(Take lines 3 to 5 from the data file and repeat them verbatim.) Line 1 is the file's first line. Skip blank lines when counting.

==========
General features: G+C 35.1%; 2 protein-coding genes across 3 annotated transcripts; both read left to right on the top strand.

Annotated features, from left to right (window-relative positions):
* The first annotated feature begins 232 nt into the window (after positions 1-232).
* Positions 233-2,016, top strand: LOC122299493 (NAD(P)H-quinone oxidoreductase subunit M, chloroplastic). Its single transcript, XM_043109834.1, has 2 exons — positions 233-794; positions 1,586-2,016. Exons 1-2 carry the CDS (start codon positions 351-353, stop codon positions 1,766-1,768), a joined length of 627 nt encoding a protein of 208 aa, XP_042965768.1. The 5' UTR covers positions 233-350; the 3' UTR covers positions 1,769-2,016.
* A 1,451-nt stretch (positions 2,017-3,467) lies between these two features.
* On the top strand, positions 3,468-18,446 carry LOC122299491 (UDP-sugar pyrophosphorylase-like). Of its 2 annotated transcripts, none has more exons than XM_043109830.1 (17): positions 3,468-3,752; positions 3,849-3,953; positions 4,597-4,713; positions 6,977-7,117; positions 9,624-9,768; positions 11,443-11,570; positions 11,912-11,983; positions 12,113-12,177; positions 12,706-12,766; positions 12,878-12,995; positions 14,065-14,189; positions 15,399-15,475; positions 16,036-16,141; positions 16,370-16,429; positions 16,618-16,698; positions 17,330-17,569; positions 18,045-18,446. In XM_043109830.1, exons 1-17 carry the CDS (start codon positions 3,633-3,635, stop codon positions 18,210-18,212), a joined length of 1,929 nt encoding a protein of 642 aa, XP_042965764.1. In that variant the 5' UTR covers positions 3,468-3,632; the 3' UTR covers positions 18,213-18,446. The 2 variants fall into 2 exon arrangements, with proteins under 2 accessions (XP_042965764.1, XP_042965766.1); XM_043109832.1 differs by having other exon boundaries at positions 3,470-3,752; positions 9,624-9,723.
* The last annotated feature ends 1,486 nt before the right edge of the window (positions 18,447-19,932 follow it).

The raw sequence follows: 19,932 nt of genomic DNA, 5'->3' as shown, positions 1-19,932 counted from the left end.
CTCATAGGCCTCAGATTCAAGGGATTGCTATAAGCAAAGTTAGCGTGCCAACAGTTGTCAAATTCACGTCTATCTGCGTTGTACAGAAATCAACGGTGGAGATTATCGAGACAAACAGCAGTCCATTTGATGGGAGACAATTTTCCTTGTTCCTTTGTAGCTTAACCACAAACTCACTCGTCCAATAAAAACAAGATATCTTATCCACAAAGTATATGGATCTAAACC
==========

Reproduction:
* The first annotated feature begins 232 nt into the window (after positions 1-232).
* Positions 233-2,016, top strand: LOC122299493 (NAD(P)H-quinone oxidoreductase subunit M, chloroplastic). Its single transcript, XM_043109834.1, has 2 exons — positions 233-794; positions 1,586-2,016. Exons 1-2 carry the CDS (start codon positions 351-353, stop codon positions 1,766-1,768), a joined length of 627 nt encoding a protein of 208 aa, XP_042965768.1. The 5' UTR covers positions 233-350; the 3' UTR covers positions 1,769-2,016.
* A 1,451-nt stretch (positions 2,017-3,467) lies between these two features.